Federal judge rules against Louisiana clerks of court

East Baton Rouge Parish Clerk of Court Doug Welborn and 46 other clerks in Louisiana cannot pursue their lawsuit to force large banks and mortgage lenders to publicly record all property transactions they finance, according to a federal judge.

The clerks alleged through their attorneys in April that they have lost more than $450 million in fees since 2000 because of the big lenders’ refusal to record transfers of mortgage assignments at parish courthouses. As much as $40 million of that alleged loss occurred in East Baton Rouge Parish, according to the clerks’ attorneys.

U.S. District Judge James J. Brady, of Baton Rouge, dismissed the clerks’ 9-month-old suit Monday.

Brady noted that the clerks did not allege Louisiana law requires the lenders to record the disputed transactions at parish courthouses.

The judge also ruled that the clerks mistakenly concluded the federal Trust Indenture Act of 1939 authorized them to sue the big lenders under federal law.

Absent an appeal, Brady’s decision ends the clerks’ suit against The Bank of New York Mellon; Bank of America N.A.; CitiMortgage Inc.; Merrill Lynch Credit Corp.; Nationwide Advantage Mortgage Co.; SunTrust Mortgage Inc.; Wells Fargo Bank N.A.; Deutsche Bank AG; U.S. Bank N.A.; HSBC Finance Corp.; HSBC Bank USA NA; JP Morgan Chase Bank N.A.; United Guaranty Corporation; and La Salle Bank N.A.

No decision was made Tuesday on a possible appeal, according to one of the clerks’ attorneys.

“Judge Brady’s decision did not address the merits of the parish clerks’ case, but instead dismissed it on very narrow grounds regarding whether the clerks had” authority to sue the lenders, attorney Ted B. Lyon , of Mesquite, Texas, said in an email.

“We think that the federal (racketeering) statute and U.S. Supreme Court precedent does give the clerks standing to bring the case, and … we will be recommending that the clerks appeal Judge Brady’s decision to the” 5th U.S. Circuit Court of Appeals, Lyon added.

Richard Faulkner, another attorney for the clerks, added in a separate email: “Wall Street hopes to remain too big to fail, too big to jail, and hiding behind every technicality imaginable.”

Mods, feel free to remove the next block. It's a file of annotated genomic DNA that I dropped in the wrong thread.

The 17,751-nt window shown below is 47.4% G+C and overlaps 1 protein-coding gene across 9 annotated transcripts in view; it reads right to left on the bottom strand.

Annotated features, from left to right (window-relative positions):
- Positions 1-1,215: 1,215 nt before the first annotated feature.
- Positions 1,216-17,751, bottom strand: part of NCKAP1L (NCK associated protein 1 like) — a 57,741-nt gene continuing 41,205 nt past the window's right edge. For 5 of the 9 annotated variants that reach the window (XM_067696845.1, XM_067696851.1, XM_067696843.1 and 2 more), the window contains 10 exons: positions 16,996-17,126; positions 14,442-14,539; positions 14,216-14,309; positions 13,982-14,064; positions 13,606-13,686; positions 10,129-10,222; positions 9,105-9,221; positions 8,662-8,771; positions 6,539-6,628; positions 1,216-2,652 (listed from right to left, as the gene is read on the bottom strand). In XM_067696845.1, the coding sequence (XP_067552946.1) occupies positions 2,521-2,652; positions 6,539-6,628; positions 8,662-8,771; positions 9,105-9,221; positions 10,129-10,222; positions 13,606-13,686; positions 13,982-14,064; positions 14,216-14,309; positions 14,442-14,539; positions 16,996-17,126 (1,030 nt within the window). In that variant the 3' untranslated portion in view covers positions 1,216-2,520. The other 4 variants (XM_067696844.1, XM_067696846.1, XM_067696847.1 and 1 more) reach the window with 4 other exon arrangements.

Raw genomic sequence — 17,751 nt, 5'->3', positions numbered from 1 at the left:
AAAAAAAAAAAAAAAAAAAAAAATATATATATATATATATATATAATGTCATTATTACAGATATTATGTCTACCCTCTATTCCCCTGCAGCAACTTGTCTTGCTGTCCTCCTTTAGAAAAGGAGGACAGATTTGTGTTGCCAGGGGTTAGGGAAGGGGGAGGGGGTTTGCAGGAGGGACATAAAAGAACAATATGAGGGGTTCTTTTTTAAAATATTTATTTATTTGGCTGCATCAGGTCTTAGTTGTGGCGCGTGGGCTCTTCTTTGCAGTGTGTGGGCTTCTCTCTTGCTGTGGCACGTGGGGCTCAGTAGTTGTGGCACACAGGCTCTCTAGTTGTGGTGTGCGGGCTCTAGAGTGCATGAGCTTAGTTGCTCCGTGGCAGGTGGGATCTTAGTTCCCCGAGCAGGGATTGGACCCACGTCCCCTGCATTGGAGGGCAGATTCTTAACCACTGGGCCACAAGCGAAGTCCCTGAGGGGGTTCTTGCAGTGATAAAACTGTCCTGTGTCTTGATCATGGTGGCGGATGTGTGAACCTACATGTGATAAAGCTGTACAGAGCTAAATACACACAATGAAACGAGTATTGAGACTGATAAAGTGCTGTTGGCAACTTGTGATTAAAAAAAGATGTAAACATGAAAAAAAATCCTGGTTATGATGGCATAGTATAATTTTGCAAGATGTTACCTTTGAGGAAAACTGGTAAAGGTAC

Faulkner formerly practiced law in the New Orleans area, but now is based in Richardson, Texas. He said if the clerks decide to appeal, “We will pursue this case until the U.S. Supreme Court says we cannot.”

But lender attorneys Anthony Rollo, of Baton Rouge, and Kent A. Lambert, of New Orleans, told Brady that neither Louisiana law nor the federal law cited by the clerks authorizes the clerks to force the filing of repeated mortgage assignments at parish courthouses.

Louisiana’s parish clerks “lack power to bring litigation except as explicitly authorized, and no such authorization was granted to clerks to sue about allegedly nonrecorded assignments,” Rollo and Lambert told Brady in one filing.

“Louisiana recording law is permissive and does not mandate recording of mortgage assignments, and thus no fraudulent conduct is alleged,” Rollo and Lambert added.

The big banks and mortgage lenders created their own private recording system in 1993, according to the clerks’ suit. That private system was housed under both Mortgage Electronic Registration Systems Inc. and MERSCORP Inc., according to the clerks, who refer to both entities as MERS.

The clerks alleged in their suit that a MERS lender records only the first purchase of a residential property at the courthouse, then keeps 10 to 12 subsequent transfers of that mortgage note in the private MERS system.

“As a result of the creation of MERS, one can no longer look to the public recording system as a reliable source for identifying the proper payment of the obligation, tracking the chain of title for a loan or for identifying the current beneficial owner of the mortgage,” the clerks alleged in their suit.

Russell Mosley, a title attorney in Baton Rouge, said Tuesday that he had not analyzed the clerks’ suit.

Mosley added, though, that title companies protect homebuyers by going to owners and demanding the name of the property’s current mortgage lender. The title company then insists on receipt of the written record of mortgage debt from that lender before scheduling the closing of a new sale, Mosley explained.

“I don’t see a huge problem from the homebuyer’s side,” Mosley said.